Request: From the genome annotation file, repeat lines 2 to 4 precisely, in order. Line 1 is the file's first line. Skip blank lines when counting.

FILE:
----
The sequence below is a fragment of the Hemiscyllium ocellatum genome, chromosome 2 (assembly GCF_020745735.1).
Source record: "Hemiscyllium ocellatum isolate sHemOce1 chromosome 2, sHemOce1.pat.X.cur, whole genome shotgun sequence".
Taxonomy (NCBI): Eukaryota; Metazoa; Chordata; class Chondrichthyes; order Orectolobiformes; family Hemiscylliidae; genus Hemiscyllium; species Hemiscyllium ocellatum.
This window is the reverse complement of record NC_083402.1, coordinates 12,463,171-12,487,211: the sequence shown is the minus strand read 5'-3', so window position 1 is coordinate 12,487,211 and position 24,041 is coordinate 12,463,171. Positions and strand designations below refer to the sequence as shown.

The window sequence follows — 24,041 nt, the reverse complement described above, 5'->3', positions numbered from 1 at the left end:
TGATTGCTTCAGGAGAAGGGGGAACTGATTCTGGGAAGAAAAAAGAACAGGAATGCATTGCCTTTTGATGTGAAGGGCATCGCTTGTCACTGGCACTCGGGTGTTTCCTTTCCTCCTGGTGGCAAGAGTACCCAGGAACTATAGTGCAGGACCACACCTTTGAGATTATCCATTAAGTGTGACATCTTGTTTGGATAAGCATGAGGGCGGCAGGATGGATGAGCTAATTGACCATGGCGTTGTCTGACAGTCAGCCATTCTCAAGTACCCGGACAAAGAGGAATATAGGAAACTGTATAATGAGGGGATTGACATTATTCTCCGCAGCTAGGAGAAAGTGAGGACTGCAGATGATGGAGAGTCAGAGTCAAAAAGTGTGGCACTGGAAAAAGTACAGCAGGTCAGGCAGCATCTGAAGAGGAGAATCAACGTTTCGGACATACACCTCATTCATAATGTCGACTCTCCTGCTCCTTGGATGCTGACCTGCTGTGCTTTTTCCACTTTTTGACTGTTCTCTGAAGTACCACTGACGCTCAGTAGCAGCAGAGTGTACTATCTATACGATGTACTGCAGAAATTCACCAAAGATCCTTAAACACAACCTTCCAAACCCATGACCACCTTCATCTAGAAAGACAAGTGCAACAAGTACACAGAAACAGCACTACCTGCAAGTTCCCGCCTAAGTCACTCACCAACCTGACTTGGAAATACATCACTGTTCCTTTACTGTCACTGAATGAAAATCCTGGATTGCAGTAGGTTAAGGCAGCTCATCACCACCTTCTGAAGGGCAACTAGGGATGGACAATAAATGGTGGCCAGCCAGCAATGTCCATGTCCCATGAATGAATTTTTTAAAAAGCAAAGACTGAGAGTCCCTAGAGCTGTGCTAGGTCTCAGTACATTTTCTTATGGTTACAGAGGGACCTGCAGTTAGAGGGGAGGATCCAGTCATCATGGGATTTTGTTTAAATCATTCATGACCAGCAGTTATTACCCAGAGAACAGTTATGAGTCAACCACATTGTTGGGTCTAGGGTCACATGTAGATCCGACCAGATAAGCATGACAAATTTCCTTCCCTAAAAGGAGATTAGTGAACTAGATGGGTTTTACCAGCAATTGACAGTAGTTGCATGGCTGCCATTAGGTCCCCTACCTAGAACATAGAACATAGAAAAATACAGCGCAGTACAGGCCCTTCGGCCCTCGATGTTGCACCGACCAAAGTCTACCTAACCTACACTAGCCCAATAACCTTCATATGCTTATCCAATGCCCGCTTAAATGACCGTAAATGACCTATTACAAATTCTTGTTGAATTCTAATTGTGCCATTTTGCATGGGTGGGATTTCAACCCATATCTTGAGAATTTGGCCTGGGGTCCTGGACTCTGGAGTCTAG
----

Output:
Source record: "Hemiscyllium ocellatum isolate sHemOce1 chromosome 2, sHemOce1.pat.X.cur, whole genome shotgun sequence".
Taxonomy (NCBI): Eukaryota; Metazoa; Chordata; class Chondrichthyes; order Orectolobiformes; family Hemiscylliidae; genus Hemiscyllium; species Hemiscyllium ocellatum.
This window is the reverse complement of record NC_083402.1, coordinates 12,463,171-12,487,211: the sequence shown is the minus strand read 5'-3', so window position 1 is coordinate 12,487,211 and position 24,041 is coordinate 12,463,171. Positions and strand designations below refer to the sequence as shown.